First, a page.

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She quotes W.B. Yeats to him, then. It’s the second stanza of this poem, “He Bids His Beloved Be At Peace,” and the first stanza seems awfully apocalyptic:

Hear the Shadowy Horses, their long manes a-shake,
Their hoofs heavy with tumult, their eyes glimmering white;
The North unfolds above them clinging, creeping night,
The East her hidden joy before the morning break,
The West weeps in pale dew and sighs passing away,
The South is pouring down roses of crimson fire:

O vanity of Sleep, Hope, Dream, endless Desire,
The Horses of Disaster plunge in the heavy clay:
Beloved, let your eyes half close, and your heart beat
Over my heart, and your hair fall over my breast,
Drowning love’s lonely hour in deep twilight of rest,
And hiding their tossing manes and their tumultuous feet.

And then she does something very like what Wayne did to Nora, but in a much scarier way: “Kevin,” she says. “Kevin. Kevin Garvey. You dont have to hide from me.” (Doesn’t he?)

But then the leader slits her own throat and ends her own life, not to save the celebrant, but to condemn him.

So where does this leave Kevin? Is he a prophet? An instrument in the hands of the GR? Or something else? Patti is sure her selfish sacrifice—of herself—is enough to make him understand. Whether or not her blood, left literally on his hands, will push him into a new role, is still to be seen.

Other Thoughts:

  • Laurie appears to be the de facto leader, now, appointed by Patti to the role.
  • The binder Laurie pulls out of the desk drawer, the one filled with dossiers on the townspeople, is labeled “M.D.” It took me a while to realize that was for “Memorial Day.” It’s not clear if it’s the whole town or just people in the town who lost someone—that would seem likely.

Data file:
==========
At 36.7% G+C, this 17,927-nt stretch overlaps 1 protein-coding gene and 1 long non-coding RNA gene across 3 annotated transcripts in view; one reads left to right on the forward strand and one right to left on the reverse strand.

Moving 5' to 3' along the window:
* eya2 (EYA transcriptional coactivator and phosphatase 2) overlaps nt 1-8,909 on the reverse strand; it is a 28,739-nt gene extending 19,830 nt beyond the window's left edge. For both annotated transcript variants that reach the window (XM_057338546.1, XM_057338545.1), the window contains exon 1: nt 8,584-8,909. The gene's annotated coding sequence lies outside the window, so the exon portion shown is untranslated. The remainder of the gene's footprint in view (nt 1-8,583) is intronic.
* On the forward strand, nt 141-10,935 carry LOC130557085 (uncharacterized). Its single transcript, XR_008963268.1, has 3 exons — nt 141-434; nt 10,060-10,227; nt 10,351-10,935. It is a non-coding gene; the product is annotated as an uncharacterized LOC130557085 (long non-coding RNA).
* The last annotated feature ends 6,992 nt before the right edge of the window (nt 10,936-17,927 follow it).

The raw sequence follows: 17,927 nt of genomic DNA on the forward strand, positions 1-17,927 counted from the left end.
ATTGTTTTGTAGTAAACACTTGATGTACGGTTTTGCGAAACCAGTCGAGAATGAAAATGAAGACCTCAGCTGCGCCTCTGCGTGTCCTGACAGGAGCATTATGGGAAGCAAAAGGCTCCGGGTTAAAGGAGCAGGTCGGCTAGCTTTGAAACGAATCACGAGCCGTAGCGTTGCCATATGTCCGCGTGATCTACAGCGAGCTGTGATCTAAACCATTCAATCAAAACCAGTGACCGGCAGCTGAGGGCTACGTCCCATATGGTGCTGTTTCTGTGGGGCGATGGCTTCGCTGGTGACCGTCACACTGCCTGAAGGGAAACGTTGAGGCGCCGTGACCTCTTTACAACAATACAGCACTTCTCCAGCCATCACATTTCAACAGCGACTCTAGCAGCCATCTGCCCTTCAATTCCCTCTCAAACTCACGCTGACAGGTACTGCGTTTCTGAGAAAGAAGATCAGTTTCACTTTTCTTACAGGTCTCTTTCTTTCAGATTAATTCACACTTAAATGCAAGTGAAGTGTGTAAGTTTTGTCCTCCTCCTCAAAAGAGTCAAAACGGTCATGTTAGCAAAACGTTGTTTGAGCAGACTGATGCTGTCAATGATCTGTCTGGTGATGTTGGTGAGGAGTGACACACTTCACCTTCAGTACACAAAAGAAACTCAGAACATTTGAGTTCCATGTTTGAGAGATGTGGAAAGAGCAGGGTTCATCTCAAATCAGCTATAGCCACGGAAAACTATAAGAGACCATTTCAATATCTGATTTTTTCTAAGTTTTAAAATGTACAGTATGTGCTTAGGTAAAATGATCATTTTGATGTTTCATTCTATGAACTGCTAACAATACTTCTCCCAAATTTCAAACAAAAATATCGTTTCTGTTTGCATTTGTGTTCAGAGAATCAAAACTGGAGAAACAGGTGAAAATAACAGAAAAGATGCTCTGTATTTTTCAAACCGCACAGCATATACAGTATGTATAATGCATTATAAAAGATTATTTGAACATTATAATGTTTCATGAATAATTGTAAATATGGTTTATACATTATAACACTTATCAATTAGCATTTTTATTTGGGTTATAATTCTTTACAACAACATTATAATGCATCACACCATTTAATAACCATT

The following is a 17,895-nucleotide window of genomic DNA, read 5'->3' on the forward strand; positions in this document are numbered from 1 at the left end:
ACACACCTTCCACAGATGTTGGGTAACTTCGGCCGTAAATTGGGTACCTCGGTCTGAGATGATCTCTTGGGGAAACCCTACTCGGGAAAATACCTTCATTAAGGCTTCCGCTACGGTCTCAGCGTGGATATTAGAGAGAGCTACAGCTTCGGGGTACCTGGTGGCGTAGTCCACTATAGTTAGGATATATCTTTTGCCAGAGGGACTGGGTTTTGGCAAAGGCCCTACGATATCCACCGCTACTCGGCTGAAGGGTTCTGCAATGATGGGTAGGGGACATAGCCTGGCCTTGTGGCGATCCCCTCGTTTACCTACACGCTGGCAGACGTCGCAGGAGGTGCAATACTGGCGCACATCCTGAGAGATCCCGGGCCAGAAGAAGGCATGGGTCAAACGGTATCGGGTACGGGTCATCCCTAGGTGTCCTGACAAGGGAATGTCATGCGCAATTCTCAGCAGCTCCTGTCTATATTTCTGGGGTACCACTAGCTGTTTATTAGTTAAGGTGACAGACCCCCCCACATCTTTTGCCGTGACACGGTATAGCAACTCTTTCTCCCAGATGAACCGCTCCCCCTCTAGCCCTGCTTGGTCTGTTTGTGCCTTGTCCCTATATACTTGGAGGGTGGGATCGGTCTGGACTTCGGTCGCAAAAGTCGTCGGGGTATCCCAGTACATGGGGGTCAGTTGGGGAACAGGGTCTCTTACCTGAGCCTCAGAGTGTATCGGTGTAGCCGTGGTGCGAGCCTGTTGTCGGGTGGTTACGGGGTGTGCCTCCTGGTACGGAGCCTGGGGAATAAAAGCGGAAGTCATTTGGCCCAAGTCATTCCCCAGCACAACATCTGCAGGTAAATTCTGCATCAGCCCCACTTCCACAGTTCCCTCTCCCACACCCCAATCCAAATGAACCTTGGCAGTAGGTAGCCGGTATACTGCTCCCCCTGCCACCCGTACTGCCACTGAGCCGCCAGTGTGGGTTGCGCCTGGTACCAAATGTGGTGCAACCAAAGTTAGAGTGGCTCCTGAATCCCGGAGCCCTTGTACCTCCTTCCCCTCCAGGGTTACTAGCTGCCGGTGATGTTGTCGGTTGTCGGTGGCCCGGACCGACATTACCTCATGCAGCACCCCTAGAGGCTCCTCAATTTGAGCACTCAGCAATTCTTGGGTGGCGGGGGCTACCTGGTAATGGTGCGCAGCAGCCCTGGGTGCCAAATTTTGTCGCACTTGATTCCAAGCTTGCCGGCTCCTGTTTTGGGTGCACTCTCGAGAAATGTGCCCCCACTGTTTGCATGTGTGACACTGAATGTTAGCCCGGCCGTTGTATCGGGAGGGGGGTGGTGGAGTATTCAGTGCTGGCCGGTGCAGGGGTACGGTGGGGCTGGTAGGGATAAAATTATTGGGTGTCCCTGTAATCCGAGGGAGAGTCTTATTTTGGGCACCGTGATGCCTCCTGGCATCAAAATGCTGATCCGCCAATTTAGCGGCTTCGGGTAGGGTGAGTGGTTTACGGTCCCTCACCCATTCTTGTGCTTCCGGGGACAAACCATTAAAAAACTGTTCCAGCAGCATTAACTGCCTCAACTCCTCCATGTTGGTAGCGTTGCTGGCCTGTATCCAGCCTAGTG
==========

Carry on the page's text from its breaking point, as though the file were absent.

• Is it just me, or is Dean in cahoots with the GR?
  • Just a note to point how far off book the show has gone now, which does successfully make it intriguing. They’ve taken elements from the novel but twisted them around to create a new mythology. It is interesting, though, that while the novel itself seemed to scrub its universe of mystery, ultimately giving us a Mapleton in which everything is meaningless, this version is loaded with symbols of something in the beyond. In other words, meaning has shifted to something transcendent. If that’s a function of grief, then, well: this says something interesting about us.
  • Notice all the knife imagery.
  • This whole episode, or at least the cabin stuff, plays out like a dream sequence—it’s even implied by the lead-in that Kevin is dreaming it, and the Yeats quote from Patti begins “Oh vanity of sleep.” If it turns out to have been a dream, well, then: something very weird is going on, though not entirely out of line with the craziness that went on for the prophets in the Old Testament.
  • This episode is titled “Cairo,” supposedly for Cairo, New York, where the cabin is. But Cairo was also mentioned over a walkie-talkie in an earlier episode, and Egypt does keep coming up, including a reference in that National Geographic magazine. Egypt is of course very important in Biblical imagery, but I’m not willing, yet, to take a guess on what that’s all about.
  • I’m mystified by Matt now, and reminded by his actions which infuriate Meg so much that he is bent on making sure people don’t forget the departures, either. I am, however, relieved that his character has remained very far afield from the cardboard-cutout angry preacher man of the novel.
Watch This Way
How we watch matters at least as much as what we watch. TV and movies are more than entertainment: they teach us how to live and how to love one another, for better or worse. And they both mirror and shape our culture.
Alissa Wilkinson
Alissa Wilkinson is Christianity Today's chief film critic and assistant professor of English and humanities at The King's College in New York City. She lives in Brooklyn.
Previous Watch This Way Columns:
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